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CSC program fosters community involvement

Catherine Owers | Tuesday, February 12, 2013

The Center for Social Concerns is partnering with the College of Engineering and College of Science to provide research opportunities in the local community for faculty and students.

Alisa Zornig has been appointed coordinator for academic community engagement, specific to the Colleges of Science and Engineering.

“The Center for Social Concerns had some resources for community-based learning and community-based research courses, and the Colleges of Science and Engineering had the desire to spread those opportunities to students in those disciplines,” Zornig said. “My position helps to connect faculty with community partners in order to offer opportunities for undergraduate students to engage in the community.”

Zornig said the research projects will be driven by faculty interests.

“They’ll come to me with an idea for collaborating in the community and I’ll seek out and find what organizations will really fit their research interests,” she said.

 Zornig added that the University would like to enhance the opportunities for faculty who want to work in the community.

“There’s a nice framework already, and this is an expansion of that framework,” she said.

Additionally, the partnership will be helpful to newer faculty members who are not familiar with local partnerships and possibilities, she said. 

” [Faculty can find] what we have to offer as a community, where they can go to work and find others who have similar interests, and can really collaborate to expand the dissemination of their research, and bring educational opportunities to those who might not have them,” Zornig said.  “I’m the liaison, making the connection for them in the community.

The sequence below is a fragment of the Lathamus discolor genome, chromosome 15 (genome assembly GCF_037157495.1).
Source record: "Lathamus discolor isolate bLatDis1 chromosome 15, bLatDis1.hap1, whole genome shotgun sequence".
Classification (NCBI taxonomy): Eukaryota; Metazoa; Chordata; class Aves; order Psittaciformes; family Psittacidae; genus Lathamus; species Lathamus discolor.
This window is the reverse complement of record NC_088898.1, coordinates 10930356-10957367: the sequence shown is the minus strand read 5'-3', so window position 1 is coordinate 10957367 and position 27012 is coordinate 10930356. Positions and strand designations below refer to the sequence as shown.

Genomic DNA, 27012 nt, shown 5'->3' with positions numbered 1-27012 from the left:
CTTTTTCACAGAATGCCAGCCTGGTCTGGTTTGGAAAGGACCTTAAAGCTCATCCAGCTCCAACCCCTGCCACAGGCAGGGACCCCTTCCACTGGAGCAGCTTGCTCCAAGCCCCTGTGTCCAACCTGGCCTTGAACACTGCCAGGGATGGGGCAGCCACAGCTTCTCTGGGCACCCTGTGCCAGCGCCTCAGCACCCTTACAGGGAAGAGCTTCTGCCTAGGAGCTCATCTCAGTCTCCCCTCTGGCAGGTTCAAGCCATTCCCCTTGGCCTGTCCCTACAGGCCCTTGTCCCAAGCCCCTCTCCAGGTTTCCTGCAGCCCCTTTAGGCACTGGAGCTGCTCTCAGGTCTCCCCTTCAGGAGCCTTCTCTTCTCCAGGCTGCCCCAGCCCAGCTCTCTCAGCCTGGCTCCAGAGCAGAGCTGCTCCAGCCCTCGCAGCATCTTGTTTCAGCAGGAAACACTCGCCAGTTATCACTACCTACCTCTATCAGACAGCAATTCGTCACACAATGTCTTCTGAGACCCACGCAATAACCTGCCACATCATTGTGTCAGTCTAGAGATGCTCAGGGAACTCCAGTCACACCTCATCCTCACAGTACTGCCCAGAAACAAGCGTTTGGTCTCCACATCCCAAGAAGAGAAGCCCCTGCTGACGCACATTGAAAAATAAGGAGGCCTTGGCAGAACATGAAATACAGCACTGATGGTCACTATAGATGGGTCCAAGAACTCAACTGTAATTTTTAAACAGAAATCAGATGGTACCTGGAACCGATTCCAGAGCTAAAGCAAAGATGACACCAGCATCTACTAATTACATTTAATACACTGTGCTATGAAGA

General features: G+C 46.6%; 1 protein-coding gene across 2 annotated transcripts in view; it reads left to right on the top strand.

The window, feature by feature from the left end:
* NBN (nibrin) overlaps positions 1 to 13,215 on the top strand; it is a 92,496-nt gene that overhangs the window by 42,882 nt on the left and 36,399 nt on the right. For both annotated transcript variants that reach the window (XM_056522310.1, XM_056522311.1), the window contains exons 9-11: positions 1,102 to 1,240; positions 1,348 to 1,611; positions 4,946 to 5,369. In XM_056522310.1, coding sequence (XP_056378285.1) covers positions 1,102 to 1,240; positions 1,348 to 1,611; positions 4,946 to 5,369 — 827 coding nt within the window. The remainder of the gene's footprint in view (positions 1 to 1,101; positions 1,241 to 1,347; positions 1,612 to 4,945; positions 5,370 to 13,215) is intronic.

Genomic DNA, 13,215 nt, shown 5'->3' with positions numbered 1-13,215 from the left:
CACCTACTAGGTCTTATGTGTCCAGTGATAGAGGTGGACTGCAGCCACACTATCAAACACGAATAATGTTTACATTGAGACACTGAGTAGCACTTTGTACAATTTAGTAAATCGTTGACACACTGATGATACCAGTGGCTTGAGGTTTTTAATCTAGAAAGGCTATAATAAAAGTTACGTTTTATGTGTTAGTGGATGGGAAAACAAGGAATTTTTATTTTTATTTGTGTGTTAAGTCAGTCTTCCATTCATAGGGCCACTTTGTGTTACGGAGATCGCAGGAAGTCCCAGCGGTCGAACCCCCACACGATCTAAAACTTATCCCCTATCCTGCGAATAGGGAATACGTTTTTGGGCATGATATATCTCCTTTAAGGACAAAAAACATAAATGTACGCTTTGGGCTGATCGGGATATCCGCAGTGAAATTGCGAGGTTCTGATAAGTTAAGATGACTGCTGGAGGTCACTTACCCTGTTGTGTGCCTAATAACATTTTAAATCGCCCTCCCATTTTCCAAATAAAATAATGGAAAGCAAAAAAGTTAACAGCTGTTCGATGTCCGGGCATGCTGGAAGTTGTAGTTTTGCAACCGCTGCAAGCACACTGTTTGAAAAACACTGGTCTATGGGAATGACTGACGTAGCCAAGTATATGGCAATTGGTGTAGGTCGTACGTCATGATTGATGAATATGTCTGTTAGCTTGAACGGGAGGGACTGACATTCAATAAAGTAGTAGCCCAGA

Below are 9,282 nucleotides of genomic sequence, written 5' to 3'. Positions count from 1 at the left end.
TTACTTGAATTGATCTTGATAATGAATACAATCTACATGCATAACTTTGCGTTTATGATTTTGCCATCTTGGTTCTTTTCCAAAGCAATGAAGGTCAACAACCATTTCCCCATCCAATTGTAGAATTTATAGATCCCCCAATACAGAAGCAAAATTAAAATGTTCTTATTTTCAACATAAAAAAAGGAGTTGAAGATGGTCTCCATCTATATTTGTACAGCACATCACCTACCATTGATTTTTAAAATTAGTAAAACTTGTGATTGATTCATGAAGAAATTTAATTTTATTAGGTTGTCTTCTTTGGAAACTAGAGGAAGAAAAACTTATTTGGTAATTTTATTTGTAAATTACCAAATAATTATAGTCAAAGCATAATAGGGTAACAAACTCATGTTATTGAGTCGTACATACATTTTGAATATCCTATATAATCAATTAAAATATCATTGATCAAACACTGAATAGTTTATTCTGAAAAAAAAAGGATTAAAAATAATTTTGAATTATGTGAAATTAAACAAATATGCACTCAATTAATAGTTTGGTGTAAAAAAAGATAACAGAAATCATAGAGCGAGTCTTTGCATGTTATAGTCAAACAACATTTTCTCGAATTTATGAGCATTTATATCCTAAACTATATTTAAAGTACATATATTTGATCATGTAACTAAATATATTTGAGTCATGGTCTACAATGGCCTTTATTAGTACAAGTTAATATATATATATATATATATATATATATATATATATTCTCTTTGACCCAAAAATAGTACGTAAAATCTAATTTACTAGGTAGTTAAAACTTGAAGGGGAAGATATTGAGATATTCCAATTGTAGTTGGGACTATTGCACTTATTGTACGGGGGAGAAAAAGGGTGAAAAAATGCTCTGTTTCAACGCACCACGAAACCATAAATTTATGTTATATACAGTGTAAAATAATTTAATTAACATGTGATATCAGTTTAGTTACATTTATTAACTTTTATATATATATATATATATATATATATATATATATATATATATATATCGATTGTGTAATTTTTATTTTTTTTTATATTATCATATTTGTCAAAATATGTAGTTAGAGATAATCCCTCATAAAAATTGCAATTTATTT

“I’m also meeting with faculty already engaged in the community to find out what we already have established and to find out how people might be able to connect or assist in programs that are already ongoing with our students and our faculty.”

Current partners include local nonprofits, as well as schools in the area, Zornig said.

“We have research experience for teachers programs that bring in area high school teachers,” she said. “They work with faculty on campus in research labs and develop curricula that they can take back to their classrooms, so it really helps with the education of their students, and they get the research experience in the labs.”

Zornig emphasized the partnership is a “reciprocal approach.”

“We want to fit the faculty and the students and the organizations in a way that all benefit, specific to the faculty member’s research interests and the students’ learning interest, as well,” she said. “One of the neat things that I really like about this position, is that I get to meet with community partners and talk to them about where they might like to expand, where there are opportunities for science and engineering students.”